Dr. T. Ombrello - UCC Biology Department




Common names:  

Resurrection Plant, Rose of Jericho, Siempre Viva (meaning Everlasting)

Scientific name:        Selaginella lepidophylla

Explanation of scientific name:       

Selaginella      - from the Latin "selago" (A type of juniper we now call savin juniper. Selaginellas have juniper-like foliage.), and the Latin "ella" meaning small.

lepidophylla    - from the Latin meaning scaly-leaved.  

Resurrection plants.

The plant on the left has been kept moist.  

The plant on the right has been kept dry.

The Resurrection Plant is one of over 700 species in the Selaginella genus of plants. All of them are primitive plants, fitting somewhere between mosses and ferns in the hierarchy of plant evolution. They belong to a group of plants known as the lycopods, whose members go by the common names of ground pines and club mosses. All are relatively small (up to one foot tall) and are found around the world, usually in moist locations with mosses and ferns. They reproduce by single-celled spores, and lack flowers, fruits and seeds. Even their "leaves" are not really leaves, but instead leaf-like extensions of the stem. What lycopods consist of then are roots, stems with scales, and club-like strobili that produce spores.

What distinguishes the Resurrection Plant from most other lycopods is where it lives and how it copes with its environment. Found from Texas and Arizona south to El Salvador, the Resurrection plant is a desert inhabitant. Growing from rock outcroppings or in dry soil, its close neighbors would be mostly cacti and other arid-loving species. Under these conditions, most other lycopods would perish, but the Resurrection Plant thrives.

When the soil is moist after infrequent rains, a Resurrection Plant absorbs water and grows rapidly, producing a flat rosette of scaly stems up to one foot across. As the soil dries, it cannot store water like its succulent neighbors, so it folds up its stems into a tight ball as it desiccates and goes into a state of dormancy. The folded plant has a limited surface area, and what little internal moisture is present is conserved. All metabolic functions are reduced to a bare minimum and it appears to be dead. The plant can remain in this dormant condition for years. When the rains return, the plant's cells rehydrate. The stems unfold, metabolism increases, and growth resumes. Even dead Resurrection plants will unfold if given water, since rehydrated cells expand even if there is no living protoplasm in them.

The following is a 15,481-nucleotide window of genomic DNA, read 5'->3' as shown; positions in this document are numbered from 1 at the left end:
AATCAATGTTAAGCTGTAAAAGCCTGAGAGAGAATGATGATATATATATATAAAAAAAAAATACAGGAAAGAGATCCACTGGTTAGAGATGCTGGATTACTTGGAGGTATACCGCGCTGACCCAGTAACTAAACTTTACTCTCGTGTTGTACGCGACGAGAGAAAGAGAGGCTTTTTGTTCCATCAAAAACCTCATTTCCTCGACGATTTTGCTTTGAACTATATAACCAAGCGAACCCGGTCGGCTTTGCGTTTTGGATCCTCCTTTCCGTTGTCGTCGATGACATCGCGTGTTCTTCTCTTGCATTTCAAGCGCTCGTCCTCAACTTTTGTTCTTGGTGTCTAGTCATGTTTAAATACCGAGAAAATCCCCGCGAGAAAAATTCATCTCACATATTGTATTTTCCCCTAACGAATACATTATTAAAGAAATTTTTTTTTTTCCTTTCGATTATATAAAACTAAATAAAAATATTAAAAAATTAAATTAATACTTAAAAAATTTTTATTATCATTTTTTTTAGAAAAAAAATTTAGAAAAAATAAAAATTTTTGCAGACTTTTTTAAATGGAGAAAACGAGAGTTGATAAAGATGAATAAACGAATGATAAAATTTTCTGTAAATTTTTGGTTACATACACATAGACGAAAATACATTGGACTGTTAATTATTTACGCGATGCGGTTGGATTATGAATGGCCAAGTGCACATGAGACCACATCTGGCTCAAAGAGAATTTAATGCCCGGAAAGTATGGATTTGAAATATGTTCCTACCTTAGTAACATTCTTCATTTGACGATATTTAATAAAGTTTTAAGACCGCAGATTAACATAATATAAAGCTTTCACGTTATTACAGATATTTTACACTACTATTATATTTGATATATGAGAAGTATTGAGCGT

The Resurrection Plant's ability to seemingly return from the dead certainly justifies its common name, and has led to its use as a novelty plant. Collected from the wild in the South West US and Mexico, it is sold to tourists and exported worldwide.

As a lycopod, the Resurrection Plant can trace its ancestors far back into history. They appeared at least 400 million years ago as small plants similar in appearance to those that are alive today. Their period of prominence however, came later. Between 345 and 280 million years ago they dominated the plant world as giant trees over 100 feet tall with trunks 6 feet in diameter at the base. These swamp inhabiting trees became important contributors to the coal deposits we exploit today. Cooler climates and other as yet unidentified factors caused these giant lycopods to become extinct. But their smaller relatives, like the Resurrection Plant, persisted in a changing world.

Today the lycopods make up an inconspicuous remnant of what were once the largest plants on earth. The ability to adapt to one's surroundings has always been the key to survival. In that respect the seemingly insignificant Resurrection Plant is an eminent example of perseverance.